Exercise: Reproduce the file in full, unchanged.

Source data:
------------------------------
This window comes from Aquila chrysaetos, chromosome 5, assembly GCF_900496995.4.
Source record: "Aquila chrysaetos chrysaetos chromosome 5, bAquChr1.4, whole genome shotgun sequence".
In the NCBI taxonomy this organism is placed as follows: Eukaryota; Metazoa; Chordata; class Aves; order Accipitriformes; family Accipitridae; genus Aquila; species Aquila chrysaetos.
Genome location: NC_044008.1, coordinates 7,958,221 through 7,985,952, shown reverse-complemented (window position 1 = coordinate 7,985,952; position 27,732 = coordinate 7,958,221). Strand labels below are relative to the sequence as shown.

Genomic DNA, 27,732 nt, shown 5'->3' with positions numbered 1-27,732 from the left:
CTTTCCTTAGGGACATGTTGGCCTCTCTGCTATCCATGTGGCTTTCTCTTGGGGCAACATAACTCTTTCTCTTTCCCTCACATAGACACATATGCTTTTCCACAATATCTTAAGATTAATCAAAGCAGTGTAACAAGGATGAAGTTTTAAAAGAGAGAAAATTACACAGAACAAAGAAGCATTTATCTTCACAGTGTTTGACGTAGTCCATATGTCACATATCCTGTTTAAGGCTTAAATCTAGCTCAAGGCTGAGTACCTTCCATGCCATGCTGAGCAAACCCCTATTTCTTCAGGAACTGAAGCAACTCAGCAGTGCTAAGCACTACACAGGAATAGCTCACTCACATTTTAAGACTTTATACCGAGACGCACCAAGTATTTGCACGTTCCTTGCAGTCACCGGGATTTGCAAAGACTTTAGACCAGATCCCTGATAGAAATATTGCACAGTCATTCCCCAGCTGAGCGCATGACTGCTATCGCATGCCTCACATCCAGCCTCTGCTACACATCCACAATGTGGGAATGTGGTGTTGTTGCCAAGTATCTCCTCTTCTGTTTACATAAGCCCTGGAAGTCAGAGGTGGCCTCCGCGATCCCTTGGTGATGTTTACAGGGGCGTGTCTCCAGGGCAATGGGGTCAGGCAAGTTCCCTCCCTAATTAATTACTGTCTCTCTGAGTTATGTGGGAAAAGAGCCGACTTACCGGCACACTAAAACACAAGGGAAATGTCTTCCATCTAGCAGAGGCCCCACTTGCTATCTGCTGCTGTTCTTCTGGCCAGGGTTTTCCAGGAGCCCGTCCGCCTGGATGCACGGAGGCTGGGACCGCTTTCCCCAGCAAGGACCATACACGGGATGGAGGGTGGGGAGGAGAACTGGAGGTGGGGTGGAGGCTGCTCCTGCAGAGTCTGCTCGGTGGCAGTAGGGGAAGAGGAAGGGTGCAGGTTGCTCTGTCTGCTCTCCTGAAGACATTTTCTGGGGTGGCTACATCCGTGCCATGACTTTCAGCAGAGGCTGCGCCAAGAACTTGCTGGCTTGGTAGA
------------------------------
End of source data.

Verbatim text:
This window comes from Aquila chrysaetos, chromosome 5, assembly GCF_900496995.4.
Source record: "Aquila chrysaetos chrysaetos chromosome 5, bAquChr1.4, whole genome shotgun sequence".
In the NCBI taxonomy this organism is placed as follows: Eukaryota; Metazoa; Chordata; class Aves; order Accipitriformes; family Accipitridae; genus Aquila; species Aquila chrysaetos.
Genome location: NC_044008.1, coordinates 7,958,221 through 7,985,952, shown reverse-complemented (window position 1 = coordinate 7,985,952; position 27,732 = coordinate 7,958,221). Strand labels below are relative to the sequence as shown.

Genomic DNA, 27,732 nt, shown 5'->3' with positions numbered 1-27,732 from the left:
CTTTCCTTAGGGACATGTTGGCCTCTCTGCTATCCATGTGGCTTTCTCTTGGGGCAACATAACTCTTTCTCTTTCCCTCACATAGACACATATGCTTTTCCACAATATCTTAAGATTAATCAAAGCAGTGTAACAAGGATGAAGTTTTAAAAGAGAGAAAATTACACAGAACAAAGAAGCATTTATCTTCACAGTGTTTGACGTAGTCCATATGTCACATATCCTGTTTAAGGCTTAAATCTAGCTCAAGGCTGAGTACCTTCCATGCCATGCTGAGCAAACCCCTATTTCTTCAGGAACTGAAGCAACTCAGCAGTGCTAAGCACTACACAGGAATAGCTCACTCACATTTTAAGACTTTATACCGAGACGCACCAAGTATTTGCACGTTCCTTGCAGTCACCGGGATTTGCAAAGACTTTAGACCAGATCCCTGATAGAAATATTGCACAGTCATTCCCCAGCTGAGCGCATGACTGCTATCGCATGCCTCACATCCAGCCTCTGCTACACATCCACAATGTGGGAATGTGGTGTTGTTGCCAAGTATCTCCTCTTCTGTTTACATAAGCCCTGGAAGTCAGAGGTGGCCTCCGCGATCCCTTGGTGATGTTTACAGGGGCGTGTCTCCAGGGCAATGGGGTCAGGCAAGTTCCCTCCCTAATTAATTACTGTCTCTCTGAGTTATGTGGGAAAAGAGCCGACTTACCGGCACACTAAAACACAAGGGAAATGTCTTCCATCTAGCAGAGGCCCCACTTGCTATCTGCTGCTGTTCTTCTGGCCAGGGTTTTCCAGGAGCCCGTCCGCCTGGATGCACGGAGGCTGGGACCGCTTTCCCCAGCAAGGACCATACACGGGATGGAGGGTGGGGAGGAGAACTGGAGGTGGGGTGGAGGCTGCTCCTGCAGAGTCTGCTCGGTGGCAGTAGGGGAAGAGGAAGGGTGCAGGTTGCTCTGTCTGCTCTCCTGAAGACATTTTCTGGGGTGGCTACATCCGTGCCATGACTTTCAGCAGAGGCTGCGCCAAGAACTTGCTGGCTTGGTAGA